Should Bodybuilders Fully Disclose PED Use?

by Christian Duque

No. End of article. Thank you for reading.

Seriously though let’s talk about how far we’ve come as a sport. Who can ever forget when Ronnie was asked about PED’s and he answered “I ain’t never used no steroids” and everyone in the room clapped for him and heckled the poor bastard who asked a very reasonable question. Back in the late 80’s, then Mr. Olympia Lee Haney would spout all sorts of nonsense about taking vitamins, praying, and not using anabolic steroids. That’s what you had to do. It was a different time and these rather harmless compounds that were largely ignored by lawmakers in the 60’s and 70’s were starting to become demonized towards the tail end of the 80’s.

In the 90’s guys were being busted, prosecuted, and given lengthy prison sentences. Anabolics were in the same category as crack cocaine and heroin so it made all the sense in the world to deflect and deny. Honesty be damned. You try flying the flag of integrity while making license plates for a living and wearing an orange jumpsuit. The fact is guys had to keep their gear use on the down low and if you were a bodybuilder with a solid doctor-connect the last thing you did was broadcast who that was. From all my interviews with guys from the 80’s and 90’s, they often told me off the record that they kept information like that strictly on a need to know basis. A lot of guys would go south of the border, some went to southeast Asia, and many relied on UGL’s (underground labs). The top tier guys were always taken care of, but they still had to exercise a great deal of prudence as they walked around with huge bullseyes painted on them. The government wasn’t about to give any leniency to a Mr. Olympia or a Mr. Universe.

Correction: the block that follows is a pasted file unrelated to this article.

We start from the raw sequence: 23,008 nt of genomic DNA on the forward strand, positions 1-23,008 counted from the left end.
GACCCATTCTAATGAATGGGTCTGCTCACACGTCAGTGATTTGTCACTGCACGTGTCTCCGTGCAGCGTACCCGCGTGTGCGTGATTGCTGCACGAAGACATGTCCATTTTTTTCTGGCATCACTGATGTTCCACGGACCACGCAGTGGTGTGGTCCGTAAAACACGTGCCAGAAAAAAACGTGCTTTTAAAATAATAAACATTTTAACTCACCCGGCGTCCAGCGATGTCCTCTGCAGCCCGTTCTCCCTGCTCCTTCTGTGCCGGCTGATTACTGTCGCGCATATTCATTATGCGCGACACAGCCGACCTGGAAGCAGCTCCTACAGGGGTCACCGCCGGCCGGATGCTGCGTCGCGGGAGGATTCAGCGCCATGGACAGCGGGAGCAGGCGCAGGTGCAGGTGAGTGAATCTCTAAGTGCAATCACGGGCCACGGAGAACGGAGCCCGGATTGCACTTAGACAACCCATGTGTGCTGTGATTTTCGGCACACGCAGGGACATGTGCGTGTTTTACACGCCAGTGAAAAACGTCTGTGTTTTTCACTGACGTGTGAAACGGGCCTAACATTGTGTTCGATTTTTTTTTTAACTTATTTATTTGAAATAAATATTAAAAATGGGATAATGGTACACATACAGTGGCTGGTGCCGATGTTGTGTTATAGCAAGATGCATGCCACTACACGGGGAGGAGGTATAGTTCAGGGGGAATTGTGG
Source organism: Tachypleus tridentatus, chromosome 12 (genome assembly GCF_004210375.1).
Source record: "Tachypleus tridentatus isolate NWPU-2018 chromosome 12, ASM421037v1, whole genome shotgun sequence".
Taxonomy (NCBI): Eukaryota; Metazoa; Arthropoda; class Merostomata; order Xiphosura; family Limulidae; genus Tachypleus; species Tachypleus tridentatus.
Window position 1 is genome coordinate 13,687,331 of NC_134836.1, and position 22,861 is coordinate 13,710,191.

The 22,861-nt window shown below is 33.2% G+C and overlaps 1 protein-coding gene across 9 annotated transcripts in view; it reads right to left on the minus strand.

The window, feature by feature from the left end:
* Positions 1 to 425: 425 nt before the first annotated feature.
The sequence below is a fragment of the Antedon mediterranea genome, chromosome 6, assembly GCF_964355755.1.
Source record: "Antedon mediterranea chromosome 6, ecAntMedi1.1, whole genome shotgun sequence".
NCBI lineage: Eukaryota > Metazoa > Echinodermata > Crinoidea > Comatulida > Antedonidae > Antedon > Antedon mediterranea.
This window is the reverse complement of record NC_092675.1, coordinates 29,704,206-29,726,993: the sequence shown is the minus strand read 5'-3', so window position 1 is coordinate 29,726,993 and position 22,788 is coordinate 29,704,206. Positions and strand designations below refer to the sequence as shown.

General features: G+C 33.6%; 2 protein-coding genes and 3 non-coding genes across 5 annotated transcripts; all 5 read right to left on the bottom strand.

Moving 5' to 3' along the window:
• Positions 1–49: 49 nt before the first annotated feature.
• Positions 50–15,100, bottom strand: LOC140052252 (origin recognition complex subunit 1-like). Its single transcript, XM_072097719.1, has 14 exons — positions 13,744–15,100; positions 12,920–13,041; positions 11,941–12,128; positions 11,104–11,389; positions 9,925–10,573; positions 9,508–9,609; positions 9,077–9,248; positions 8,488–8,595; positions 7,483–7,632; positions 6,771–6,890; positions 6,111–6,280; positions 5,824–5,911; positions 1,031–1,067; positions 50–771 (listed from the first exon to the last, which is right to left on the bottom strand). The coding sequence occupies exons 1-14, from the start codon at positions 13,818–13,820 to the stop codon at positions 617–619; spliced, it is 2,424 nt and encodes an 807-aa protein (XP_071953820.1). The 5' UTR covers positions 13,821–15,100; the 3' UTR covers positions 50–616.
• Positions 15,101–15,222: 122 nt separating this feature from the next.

It’s not like the alphabet agencies took bodybuilding seriously. There was Arnold and Lou Ferrigno. Beyond that most average Americans were clueless as to bodybuilding. If the country came down as hard as it did on major league baseball does anyone think any hearts in Washington were going to bleed over some juiced to the gills guy being forced to make the perp walk? Give me a break. To them, bodybuilders didn’t even lift, eat clean, or spend years sculpting their body like a sculptor would a piece of clay. They saw bodybuilders as drug addicts and drug pushers. Therefore, it made sense for guys like Lee Haney to not only deny steroid use but to take a hostile stance towards it. Haney wasn’t just saying he was natural but he was judging those who used performance enhancing drugs. That goes beyond protecting one’s legal interests and borders on downright hypocrisy.